Published on Tuesday, September 22, 2009 in |

Castling is a very special chess move. It is the only move in which more than one piece, a King and a Rook, is moved. Castling is only allowed if both the King as well as the castling Rook have not been moved before. As we will see at the end of this lesson there are even more restrictions, but first we explain how to castle.

To castle, move the King two squares toward the Rook, and then move the Rook to the square immediately on the other side of the King.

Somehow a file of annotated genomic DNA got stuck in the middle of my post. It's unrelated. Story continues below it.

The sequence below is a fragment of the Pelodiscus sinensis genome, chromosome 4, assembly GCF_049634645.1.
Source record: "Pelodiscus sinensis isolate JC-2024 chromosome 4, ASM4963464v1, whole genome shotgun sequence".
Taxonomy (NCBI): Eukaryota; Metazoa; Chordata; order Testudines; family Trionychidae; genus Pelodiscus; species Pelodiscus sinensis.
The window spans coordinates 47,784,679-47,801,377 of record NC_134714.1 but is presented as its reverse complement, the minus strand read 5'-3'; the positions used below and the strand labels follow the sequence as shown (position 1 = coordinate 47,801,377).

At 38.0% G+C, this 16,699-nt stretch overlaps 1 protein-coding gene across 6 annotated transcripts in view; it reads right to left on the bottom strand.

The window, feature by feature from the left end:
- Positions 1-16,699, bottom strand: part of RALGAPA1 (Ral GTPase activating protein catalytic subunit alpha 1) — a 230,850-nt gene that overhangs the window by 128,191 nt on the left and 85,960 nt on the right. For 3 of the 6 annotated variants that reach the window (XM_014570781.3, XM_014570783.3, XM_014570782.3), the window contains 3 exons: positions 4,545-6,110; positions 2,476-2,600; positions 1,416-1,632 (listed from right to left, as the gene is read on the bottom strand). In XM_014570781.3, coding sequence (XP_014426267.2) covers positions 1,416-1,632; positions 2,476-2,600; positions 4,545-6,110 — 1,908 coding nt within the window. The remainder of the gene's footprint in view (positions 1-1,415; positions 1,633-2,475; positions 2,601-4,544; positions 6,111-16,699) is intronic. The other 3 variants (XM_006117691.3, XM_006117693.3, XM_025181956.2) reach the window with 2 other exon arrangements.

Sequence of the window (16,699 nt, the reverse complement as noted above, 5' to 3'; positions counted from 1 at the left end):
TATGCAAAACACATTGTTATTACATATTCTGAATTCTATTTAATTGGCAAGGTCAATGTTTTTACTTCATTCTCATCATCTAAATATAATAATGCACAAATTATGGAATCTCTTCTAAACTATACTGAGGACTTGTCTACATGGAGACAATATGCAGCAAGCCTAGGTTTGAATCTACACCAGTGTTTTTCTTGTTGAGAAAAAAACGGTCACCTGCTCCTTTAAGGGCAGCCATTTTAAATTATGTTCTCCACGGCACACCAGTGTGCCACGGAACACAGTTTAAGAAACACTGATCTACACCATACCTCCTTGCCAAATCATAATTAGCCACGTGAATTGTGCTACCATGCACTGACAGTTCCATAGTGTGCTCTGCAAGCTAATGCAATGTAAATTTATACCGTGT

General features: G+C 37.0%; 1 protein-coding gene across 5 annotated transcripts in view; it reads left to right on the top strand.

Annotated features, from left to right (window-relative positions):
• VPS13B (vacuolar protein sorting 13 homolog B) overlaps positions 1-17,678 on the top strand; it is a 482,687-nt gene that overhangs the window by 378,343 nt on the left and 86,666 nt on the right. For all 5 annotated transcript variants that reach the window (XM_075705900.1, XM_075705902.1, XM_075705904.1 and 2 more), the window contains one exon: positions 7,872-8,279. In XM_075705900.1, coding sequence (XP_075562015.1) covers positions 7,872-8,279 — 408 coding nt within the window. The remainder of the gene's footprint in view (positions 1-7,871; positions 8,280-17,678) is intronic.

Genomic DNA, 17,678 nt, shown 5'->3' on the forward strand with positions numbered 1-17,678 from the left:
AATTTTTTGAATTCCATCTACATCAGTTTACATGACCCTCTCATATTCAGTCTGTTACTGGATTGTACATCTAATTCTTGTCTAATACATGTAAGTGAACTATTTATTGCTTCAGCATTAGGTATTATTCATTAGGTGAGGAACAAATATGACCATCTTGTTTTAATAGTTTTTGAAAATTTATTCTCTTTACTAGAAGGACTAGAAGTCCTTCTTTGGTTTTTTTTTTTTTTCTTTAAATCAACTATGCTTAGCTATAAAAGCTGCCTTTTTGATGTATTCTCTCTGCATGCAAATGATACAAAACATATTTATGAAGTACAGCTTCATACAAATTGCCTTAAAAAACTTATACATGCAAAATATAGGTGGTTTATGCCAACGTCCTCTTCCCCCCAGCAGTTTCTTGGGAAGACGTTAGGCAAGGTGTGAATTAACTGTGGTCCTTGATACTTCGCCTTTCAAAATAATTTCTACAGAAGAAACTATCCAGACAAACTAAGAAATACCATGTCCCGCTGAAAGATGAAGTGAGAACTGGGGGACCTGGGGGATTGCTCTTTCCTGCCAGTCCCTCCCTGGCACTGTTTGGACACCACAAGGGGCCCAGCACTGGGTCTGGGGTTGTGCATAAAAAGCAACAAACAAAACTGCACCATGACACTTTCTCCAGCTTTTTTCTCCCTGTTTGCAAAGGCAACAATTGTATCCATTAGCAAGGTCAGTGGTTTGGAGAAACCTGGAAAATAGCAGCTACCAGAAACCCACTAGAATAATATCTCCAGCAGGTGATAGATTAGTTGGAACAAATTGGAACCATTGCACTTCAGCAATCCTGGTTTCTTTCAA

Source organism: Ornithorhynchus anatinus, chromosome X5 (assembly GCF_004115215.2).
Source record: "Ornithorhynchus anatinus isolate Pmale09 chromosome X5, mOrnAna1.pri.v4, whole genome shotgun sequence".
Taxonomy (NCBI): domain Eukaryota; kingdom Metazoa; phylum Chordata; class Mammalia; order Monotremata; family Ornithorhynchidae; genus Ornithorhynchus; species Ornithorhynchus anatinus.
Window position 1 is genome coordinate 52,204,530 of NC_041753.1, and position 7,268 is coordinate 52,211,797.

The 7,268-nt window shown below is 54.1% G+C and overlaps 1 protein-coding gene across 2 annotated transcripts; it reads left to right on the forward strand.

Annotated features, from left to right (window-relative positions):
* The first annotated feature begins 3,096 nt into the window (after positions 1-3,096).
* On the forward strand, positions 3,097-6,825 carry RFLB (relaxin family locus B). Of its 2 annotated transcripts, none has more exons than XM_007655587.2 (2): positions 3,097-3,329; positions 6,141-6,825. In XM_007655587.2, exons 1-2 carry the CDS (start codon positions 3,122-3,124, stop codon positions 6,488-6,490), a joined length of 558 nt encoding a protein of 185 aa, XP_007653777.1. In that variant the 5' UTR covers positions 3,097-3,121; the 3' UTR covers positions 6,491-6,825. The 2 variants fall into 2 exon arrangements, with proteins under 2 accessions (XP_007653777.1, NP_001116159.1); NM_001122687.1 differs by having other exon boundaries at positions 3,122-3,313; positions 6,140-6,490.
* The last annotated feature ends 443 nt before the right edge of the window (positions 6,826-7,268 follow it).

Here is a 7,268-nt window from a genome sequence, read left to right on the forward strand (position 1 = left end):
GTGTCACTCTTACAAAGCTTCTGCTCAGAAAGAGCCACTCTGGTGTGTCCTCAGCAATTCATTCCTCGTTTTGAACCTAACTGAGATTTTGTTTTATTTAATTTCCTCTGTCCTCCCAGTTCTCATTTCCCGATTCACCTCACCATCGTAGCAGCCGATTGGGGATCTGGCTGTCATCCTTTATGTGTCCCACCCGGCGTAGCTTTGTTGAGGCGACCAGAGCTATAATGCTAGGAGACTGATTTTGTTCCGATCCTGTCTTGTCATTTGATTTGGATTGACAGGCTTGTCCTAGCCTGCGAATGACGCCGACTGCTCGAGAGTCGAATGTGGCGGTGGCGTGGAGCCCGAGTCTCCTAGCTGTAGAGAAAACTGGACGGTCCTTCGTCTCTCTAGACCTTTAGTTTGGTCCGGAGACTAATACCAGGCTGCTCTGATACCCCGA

In the position of the diagram below the white King can castle on either side of the board.

Castling is only allowed when:

  • The King and castling Rook have never moved during this game

  • The King is not in check at the starting square

  • The King is not in check at the destination square

  • The King is not in check on the squares is passing through

  • All the squares between the Rook and the King are vacant
Please note that in the diagram above Black is not allowed to castle on the King-side. (Look at the white Bishop on c4.)
King-side castling is also called short castling. Queen-side castling is called long castling.

The chess lessons continue with 'the end of the game'.

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